Wednesday, October 26, 2016

Fashion Doll Patterns: Change of Blog Name

Administrative Aggravation

You can also view all Lord Perry Patterns @

Change of Blog

Note the correction from the old name LordPerryPattern to LordPerryPatterns; what it was meant to be in the first place is now possible.

Saturday, October 22, 2016

Fashion Doll Patterns: Accessories for your OOAK

Just like styling for your your body, your fashion doll needs just the right accessories for her (or his) costumes or fashion ensembles; often finding them can become quite a challenge. Of all the accessories, I believe the most difficulty is in finding just the right shoes and jewelry.
Most of the shoes are much too trendy for historical costumes, and much too cheap looking for historical or couture OOAKs. 

I have been learning to make a lot of my own jewelry for unique fashion ensembles for both myself, and realize now how easy it is to make for my fashion doll (s). Actually, one has and advantage making it for the dolls because so much design can be adapted  from jewelry that is already made.

Today's post is going to apply to making your own special doll jewelry.  Fortunately, you really do not have to have either a lot of experience or to look very far to find jewelry that you can de-construct (adapt) for your doll, and you really only need a very few tools.  The best part is that you need NO experience and can usually make it for very little cost.

IN mall shops such as Icing or Claires you can usually find many earrings that simply need a snip or two, insersion of a jump ring (found at any craft shop,) addition of a small chain and clasp using the small wire cutters and needle nosed pliars found in most home tool boxes (or craft store), about 10 minutes, and voila!! a necklace for your fashion doll. Frankly, I can make most of mine for less than the cost of purchasing them (IF I can) at doll shows or doll supply outlets.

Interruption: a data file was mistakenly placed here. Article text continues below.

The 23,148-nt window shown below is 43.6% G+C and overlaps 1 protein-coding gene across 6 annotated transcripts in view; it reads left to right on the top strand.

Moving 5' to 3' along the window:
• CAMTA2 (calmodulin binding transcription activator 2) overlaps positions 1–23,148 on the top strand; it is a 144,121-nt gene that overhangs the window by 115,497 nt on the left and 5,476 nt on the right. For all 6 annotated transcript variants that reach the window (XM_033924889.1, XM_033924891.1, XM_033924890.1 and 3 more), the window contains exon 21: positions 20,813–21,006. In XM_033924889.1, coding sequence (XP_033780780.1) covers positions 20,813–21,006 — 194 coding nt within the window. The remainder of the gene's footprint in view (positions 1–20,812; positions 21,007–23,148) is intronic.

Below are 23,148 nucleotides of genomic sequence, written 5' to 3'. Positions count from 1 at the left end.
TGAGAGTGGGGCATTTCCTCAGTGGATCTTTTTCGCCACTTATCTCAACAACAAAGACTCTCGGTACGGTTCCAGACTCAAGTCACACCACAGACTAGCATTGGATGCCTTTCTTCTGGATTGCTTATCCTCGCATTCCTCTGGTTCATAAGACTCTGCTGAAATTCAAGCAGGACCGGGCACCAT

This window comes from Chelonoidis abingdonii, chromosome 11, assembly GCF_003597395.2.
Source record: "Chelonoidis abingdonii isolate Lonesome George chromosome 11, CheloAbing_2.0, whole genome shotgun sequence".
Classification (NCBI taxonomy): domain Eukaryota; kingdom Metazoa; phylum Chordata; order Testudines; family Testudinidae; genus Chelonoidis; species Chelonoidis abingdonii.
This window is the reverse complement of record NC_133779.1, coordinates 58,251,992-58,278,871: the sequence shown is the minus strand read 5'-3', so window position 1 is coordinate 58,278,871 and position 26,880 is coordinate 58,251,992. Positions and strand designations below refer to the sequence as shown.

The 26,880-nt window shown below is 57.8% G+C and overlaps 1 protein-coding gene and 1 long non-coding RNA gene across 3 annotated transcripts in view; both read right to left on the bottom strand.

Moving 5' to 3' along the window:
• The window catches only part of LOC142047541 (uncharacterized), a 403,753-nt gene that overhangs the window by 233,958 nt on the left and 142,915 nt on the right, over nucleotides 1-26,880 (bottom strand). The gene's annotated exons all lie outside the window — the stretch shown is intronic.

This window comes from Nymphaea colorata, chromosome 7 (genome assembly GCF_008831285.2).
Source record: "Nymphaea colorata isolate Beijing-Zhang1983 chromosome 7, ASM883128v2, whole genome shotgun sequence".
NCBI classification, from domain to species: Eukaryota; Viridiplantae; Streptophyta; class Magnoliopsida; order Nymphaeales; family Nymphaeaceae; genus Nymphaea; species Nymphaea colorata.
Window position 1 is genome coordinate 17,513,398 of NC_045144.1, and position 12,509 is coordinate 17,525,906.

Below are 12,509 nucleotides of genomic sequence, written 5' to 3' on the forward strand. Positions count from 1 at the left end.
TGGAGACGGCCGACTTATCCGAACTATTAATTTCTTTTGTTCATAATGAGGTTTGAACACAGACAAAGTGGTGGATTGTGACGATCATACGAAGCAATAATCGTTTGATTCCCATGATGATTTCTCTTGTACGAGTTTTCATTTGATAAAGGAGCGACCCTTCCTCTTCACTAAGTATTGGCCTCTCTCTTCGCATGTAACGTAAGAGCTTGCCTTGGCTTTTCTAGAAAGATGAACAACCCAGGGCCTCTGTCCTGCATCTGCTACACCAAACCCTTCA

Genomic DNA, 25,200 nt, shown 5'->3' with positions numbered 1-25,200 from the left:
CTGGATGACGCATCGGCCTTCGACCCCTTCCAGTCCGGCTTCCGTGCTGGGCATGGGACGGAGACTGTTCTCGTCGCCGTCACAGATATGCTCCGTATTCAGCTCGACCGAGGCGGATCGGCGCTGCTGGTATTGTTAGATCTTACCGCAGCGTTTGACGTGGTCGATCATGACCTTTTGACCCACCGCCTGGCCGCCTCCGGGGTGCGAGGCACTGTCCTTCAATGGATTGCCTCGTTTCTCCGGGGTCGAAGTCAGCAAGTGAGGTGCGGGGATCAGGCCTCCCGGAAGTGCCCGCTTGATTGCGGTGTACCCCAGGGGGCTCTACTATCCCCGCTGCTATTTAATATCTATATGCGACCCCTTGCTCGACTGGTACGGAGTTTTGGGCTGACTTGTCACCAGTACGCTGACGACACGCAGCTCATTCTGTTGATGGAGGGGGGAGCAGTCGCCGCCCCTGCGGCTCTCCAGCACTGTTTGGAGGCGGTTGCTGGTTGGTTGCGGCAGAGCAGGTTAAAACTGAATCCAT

Nigerian Princess in the upper left hand corner is adorned with a small pair or circle earring that simply were replacements for the tacky plastic earrings originally worn by the doll.  The plastic ones were removed with needle nosed pliars, a small dab of instant glue was applied to the hole and immediately the metallic round replacements were inserted.  The necklace is 1/2 of a pair of adorned metal earrings that had the ear wires  cut off, the ends cut off, and inserted around the neck. The necklace has been resting comfortably on the dolls neck for fourteen years (part of my own personal collection).  

A versatile pair of earrings work wonderfully as a base for many items of doll jewelry; I have used them for earrings, bracelets, and especially necklaces.  The second picture shows one earring with four dangling featherlike designs; I snipped away at one of the dangles until I got the correct amount of neck space, added jump rings at each side, attached chain and clasp using the needle nosed pliars (btw, two pair work best when separating the rings and closing after working in the chain, etc.)  

I have enlarged the picture to your left so you can more easily view the placement of the pieces. in these necklaces.   Remember to leave enough space for your fingers to close the clasp.  (You usually need at least three inches of neck space for an 11 1/2 inch doll such as Barbie) If you do not plan on removing the necklace at any time, it may work best just to fasten with very thin metal wire and tying it.  You can usually find metal thread of .010 mm that is virtually invisible and quite strong.  I have added spring ring clasps to my examples as I will be selling some of them at a fund raiser craft show for my home owners association.